9. The method of claim 8, in which a threaded hole is provided in the inner tube, and a longitudinal slot is provided along the outer tube, the inner and outer tubes being secured by a screw which passes through the slot and into the hole, the inner and outer tubes being adapted to move relative to each other by loosening the screw and adjustment of the tubes along the slot.
US06773573 1985-09-09 1985-09-09 Automatic injection for syringe needle, and assembly Expired - Fee Related US4601708A (en)

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US06773573 US4601708A (en) 1985-09-09 1985-09-09 Automatic injection for syringe needle, and assembly
JP7441386A JPS6260566A (en) 1985-09-09 1986-04-02 Injection device of syringe

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Cited By (28)

* Cited by examiner, † Cited by third party
Publication number Priority date Publication date Assignee Title
US5013301A (en) * 1988-11-18 1991-05-07 Marotta Jr Phillip Syringe holder
US5141496A (en) * 1988-11-03 1992-08-25 Tino Dalto Spring impelled syringe guide with skin penetration depth adjustment
US5186712A (en) * 1991-08-23 1993-02-16 Kansas Creative Devices, Inc. Intravenous catheter launching device
US5282793A (en) * 1989-10-02 1994-02-01 Larson Eldon E Syringe holder and applicator
US5320609A (en) * 1992-12-07 1994-06-14 Habley Medical Technology Corporation Automatic pharmaceutical dispensing syringe
EP0696437A2 (en) * 1994-08-09 1996-02-14 Becton Dickinson and Company Method and apparatus for adjusting the length of a combined spinal-epidural needle
US5514097A (en) * 1994-02-14 1996-05-07 Genentech, Inc. Self administered injection pen apparatus and method
US5851197A (en) * 1997-02-05 1998-12-22 Minimed Inc. Injector for a subcutaneous infusion set
US5947936A (en) * 1998-10-23 1999-09-07 Bonds; Michael F. Syringe with spring biased needle cover
US6093172A (en) * 1997-02-05 2000-07-25 Minimed Inc. Injector for a subcutaneous insertion set
US6332875B2 (en) 1998-04-15 2001-12-25 Thomas Randall Inkpen Needle injection-facilitating device
US20020077599A1 (en) * 2000-12-19 2002-06-20 Animas Corporation Transcutaneous inserter for low-profile infusion sets
US20030158520A1 (en) * 1997-02-05 2003-08-21 Medtronic Minimed, Inc. Insertion device for an insertion set and method of using the same
US20030199823A1 (en) * 1997-12-31 2003-10-23 Minimed Inc. Insertion device for an insertion set and method of using the same
US20040002682A1 (en) * 1997-02-05 2004-01-01 Medtronic Minimed, Inc. Insertion device for an insertion set and method of using the same
EP1478428A2 (en) * 2002-02-04 2004-11-24 Becton, Dickinson and Company Device and method for delivering or withdrawing a substance through the skin
US20050101910A1 (en) * 2003-11-10 2005-05-12 Medtronic Minimed, Inc. Subcutaneous infusion set
WO2004069302A3 (en) * 2003-01-30 2005-09-01 Becton Dickinson Co Holder with safety shield for a drug delivery device
US20060129090A1 (en) * 2004-12-03 2006-06-15 Medtronic Minimed, Inc. Multi-position infusion set device and process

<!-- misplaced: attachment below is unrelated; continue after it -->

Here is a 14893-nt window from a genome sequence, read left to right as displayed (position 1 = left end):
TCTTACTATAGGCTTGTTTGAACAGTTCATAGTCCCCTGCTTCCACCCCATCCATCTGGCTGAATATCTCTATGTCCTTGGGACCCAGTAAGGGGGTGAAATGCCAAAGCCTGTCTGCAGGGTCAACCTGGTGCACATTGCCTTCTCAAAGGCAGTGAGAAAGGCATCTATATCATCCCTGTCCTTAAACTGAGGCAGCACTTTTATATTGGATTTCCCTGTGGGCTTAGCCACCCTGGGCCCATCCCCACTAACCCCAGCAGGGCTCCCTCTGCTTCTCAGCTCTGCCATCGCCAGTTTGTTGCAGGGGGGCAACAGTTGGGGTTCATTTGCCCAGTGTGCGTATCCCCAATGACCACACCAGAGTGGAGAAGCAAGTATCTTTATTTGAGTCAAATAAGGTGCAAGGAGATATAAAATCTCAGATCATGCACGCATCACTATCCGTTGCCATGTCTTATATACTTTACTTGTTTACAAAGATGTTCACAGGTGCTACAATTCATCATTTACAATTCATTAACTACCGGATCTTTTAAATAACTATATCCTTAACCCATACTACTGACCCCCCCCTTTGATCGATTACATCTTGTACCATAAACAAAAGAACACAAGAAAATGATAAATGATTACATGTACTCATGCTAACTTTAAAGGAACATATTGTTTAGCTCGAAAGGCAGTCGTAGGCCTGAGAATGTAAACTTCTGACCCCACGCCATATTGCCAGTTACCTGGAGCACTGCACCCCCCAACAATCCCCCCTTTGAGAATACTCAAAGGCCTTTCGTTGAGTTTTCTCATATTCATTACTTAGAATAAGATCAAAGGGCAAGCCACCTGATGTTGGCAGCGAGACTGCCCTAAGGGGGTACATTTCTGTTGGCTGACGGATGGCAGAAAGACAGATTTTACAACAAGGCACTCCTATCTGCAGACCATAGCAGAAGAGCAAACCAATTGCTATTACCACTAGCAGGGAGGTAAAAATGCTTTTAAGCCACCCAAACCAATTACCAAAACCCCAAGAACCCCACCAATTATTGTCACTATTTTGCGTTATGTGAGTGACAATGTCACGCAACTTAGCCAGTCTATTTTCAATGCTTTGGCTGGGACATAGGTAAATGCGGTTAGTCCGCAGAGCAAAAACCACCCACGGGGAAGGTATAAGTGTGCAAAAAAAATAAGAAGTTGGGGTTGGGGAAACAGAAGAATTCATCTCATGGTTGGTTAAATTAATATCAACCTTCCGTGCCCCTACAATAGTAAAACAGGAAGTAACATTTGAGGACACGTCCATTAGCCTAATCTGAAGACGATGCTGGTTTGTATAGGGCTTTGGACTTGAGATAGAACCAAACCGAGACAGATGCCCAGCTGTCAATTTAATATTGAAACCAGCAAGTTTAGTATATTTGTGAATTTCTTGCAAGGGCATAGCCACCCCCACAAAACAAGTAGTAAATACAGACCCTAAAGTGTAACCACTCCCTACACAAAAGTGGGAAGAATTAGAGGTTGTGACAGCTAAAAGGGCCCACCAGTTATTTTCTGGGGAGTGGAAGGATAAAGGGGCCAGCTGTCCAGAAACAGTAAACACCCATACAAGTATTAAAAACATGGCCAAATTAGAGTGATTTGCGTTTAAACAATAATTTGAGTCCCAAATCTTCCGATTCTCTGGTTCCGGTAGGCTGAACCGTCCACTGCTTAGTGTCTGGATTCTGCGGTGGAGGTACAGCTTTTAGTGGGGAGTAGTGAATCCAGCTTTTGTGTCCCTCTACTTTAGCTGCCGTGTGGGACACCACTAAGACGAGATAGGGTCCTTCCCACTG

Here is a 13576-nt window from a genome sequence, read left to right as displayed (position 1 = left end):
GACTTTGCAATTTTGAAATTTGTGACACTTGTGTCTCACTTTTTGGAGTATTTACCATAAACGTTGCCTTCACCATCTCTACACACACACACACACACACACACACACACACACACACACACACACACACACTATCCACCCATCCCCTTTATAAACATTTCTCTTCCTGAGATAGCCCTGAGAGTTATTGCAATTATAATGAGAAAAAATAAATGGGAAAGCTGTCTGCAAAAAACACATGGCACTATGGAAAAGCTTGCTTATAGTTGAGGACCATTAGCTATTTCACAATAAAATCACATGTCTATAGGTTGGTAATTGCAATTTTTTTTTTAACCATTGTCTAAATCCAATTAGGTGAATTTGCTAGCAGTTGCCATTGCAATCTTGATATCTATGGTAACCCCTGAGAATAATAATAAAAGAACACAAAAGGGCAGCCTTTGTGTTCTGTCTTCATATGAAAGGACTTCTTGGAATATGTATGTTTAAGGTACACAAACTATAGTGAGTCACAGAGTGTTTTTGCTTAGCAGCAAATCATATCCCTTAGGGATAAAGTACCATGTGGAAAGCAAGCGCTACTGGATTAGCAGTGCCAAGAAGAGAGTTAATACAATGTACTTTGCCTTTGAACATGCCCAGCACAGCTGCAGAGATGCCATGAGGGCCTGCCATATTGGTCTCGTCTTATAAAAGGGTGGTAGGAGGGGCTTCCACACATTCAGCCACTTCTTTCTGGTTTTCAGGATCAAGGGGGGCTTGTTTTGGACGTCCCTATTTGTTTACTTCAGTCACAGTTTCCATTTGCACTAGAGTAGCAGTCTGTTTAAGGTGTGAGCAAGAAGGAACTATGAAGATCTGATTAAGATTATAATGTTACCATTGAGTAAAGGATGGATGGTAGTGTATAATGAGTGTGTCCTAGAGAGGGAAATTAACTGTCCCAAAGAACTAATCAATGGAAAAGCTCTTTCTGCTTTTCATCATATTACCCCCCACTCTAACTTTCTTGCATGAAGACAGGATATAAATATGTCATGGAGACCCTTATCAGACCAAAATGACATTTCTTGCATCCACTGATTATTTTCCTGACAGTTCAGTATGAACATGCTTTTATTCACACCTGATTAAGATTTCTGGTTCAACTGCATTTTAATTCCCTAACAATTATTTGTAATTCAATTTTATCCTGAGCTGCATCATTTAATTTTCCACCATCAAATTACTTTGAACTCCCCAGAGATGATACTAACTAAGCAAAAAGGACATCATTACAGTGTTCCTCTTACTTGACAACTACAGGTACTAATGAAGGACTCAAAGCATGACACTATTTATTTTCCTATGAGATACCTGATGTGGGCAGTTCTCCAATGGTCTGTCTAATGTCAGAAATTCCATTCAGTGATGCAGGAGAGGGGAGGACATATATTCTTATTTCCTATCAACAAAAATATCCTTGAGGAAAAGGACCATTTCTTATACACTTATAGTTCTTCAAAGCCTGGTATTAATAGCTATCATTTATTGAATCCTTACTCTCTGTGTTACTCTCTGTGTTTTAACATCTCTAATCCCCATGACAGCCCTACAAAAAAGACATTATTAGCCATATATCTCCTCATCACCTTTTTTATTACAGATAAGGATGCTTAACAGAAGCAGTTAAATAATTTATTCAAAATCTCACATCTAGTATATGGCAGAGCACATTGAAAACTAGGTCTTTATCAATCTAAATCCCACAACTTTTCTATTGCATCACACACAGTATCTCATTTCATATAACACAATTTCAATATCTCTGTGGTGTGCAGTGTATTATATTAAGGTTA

US20090035844A1 (en) * 2007-08-02 2009-02-05 Hong Kong Baptist University Mechanical cell wounder device and related method
US7985216B2 (en) 2004-03-16 2011-07-26 Dali Medical Devices Ltd. Medicinal container engagement and automatic needle device
US8376998B2 (en) 2003-09-17 2013-02-19 Elcam Medical Agricultural Cooperative Association Ltd. Automatic injection device
US20140114210A1 (en) * 2012-10-24 2014-04-24 William Zinnanti Biopsy device with automatic aspiration
US9180047B2 (en) 2013-05-03 2015-11-10 Clearside Biomedical, Inc. Apparatus and methods for ocular injection
USD750223S1 (en) 2014-10-14 2016-02-23 Clearside Biomedical, Inc. Medical injector for ocular injection
US9572800B2 (en) 2012-11-08 2017-02-21 Clearside Biomedical, Inc. Methods and devices for the treatment of ocular diseases in human subjects
US9788995B2 (en) 2006-05-02 2017-10-17 Georgia Tech Research Corporation Methods and devices for drug delivery to ocular tissue using microneedle
US9931330B2 (en) 2017-08-09 2018-04-03 Clearside Biomedical, Inc. Methods and devices for the treatment of ocular diseases in human subjects

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US2472116A (en) * 1945-10-18 1949-06-07 Emma C Maynes Syringe holder
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Cited By (56)

* Cited by examiner, † Cited by third party
Publication number Priority date Publication date Assignee Title
US5141496A (en) * 1988-11-03 1992-08-25 Tino Dalto Spring impelled syringe guide with skin penetration depth adjustment
US5013301A (en) * 1988-11-18 1991-05-07 Marotta Jr Phillip Syringe holder
US5282793A (en) * 1989-10-02 1994-02-01 Larson Eldon E Syringe holder and applicator
US5186712A (en) * 1991-08-23 1993-02-16 Kansas Creative Devices, Inc. Intravenous catheter launching device
US5320609A (en) * 1992-12-07 1994-06-14 Habley Medical Technology Corporation Automatic pharmaceutical dispensing syringe
US5514097A (en) * 1994-02-14 1996-05-07 Genentech, Inc. Self administered injection pen apparatus and method